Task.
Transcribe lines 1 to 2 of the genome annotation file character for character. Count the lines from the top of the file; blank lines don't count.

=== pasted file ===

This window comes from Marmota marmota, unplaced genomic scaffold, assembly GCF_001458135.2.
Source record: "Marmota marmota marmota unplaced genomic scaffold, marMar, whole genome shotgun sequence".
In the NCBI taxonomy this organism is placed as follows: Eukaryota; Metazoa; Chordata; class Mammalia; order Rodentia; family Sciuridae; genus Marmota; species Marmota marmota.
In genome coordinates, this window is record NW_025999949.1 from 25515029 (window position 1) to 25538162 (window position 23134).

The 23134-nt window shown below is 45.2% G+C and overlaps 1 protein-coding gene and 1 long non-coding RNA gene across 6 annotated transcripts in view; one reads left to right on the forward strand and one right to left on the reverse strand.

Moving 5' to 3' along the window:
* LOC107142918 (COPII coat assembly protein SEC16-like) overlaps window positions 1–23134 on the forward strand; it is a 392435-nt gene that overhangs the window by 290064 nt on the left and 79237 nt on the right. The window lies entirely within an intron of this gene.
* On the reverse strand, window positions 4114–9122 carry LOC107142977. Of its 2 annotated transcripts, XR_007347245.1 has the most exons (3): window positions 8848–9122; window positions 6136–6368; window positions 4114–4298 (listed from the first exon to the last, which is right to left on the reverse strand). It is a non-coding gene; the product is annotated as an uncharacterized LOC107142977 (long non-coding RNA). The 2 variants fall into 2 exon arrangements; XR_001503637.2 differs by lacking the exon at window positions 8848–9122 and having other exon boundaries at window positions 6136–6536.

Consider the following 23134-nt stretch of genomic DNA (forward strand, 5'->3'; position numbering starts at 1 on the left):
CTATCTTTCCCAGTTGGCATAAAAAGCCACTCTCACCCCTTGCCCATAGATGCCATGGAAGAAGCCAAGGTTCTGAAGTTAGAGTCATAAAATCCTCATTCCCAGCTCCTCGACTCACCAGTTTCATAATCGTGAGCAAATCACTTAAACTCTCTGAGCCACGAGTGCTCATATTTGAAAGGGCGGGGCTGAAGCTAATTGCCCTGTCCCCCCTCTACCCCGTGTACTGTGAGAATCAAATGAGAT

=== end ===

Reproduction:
This window comes from Marmota marmota, unplaced genomic scaffold, assembly GCF_001458135.2.
Source record: "Marmota marmota marmota unplaced genomic scaffold, marMar, whole genome shotgun sequence".